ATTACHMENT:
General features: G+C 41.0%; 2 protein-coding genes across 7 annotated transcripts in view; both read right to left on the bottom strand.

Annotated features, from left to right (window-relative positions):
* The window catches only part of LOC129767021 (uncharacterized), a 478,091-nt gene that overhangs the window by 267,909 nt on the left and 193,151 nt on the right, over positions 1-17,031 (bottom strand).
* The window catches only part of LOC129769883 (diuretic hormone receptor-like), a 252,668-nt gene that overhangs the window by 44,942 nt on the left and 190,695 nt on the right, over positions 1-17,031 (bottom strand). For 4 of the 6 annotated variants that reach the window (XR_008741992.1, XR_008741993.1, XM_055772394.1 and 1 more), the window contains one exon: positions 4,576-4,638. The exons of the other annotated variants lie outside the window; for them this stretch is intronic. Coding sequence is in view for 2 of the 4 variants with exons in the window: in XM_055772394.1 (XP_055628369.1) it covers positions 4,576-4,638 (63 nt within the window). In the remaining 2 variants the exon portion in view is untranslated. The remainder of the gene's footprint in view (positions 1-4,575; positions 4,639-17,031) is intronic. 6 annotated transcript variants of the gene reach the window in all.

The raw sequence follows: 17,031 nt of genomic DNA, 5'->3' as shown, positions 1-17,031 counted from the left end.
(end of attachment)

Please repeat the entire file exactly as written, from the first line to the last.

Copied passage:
General features: G+C 41.0%; 2 protein-coding genes across 7 annotated transcripts in view; both read right to left on the bottom strand.

Annotated features, from left to right (window-relative positions):
* The window catches only part of LOC129767021 (uncharacterized), a 478,091-nt gene that overhangs the window by 267,909 nt on the left and 193,151 nt on the right, over positions 1-17,031 (bottom strand).
* The window catches only part of LOC129769883 (diuretic hormone receptor-like), a 252,668-nt gene that overhangs the window by 44,942 nt on the left and 190,695 nt on the right, over positions 1-17,031 (bottom strand). For 4 of the 6 annotated variants that reach the window (XR_008741992.1, XR_008741993.1, XM_055772394.1 and 1 more), the window contains one exon: positions 4,576-4,638. The exons of the other annotated variants lie outside the window; for them this stretch is intronic. Coding sequence is in view for 2 of the 4 variants with exons in the window: in XM_055772394.1 (XP_055628369.1) it covers positions 4,576-4,638 (63 nt within the window). In the remaining 2 variants the exon portion in view is untranslated. The remainder of the gene's footprint in view (positions 1-4,575; positions 4,639-17,031) is intronic. 6 annotated transcript variants of the gene reach the window in all.

The raw sequence follows: 17,031 nt of genomic DNA, 5'->3' as shown, positions 1-17,031 counted from the left end.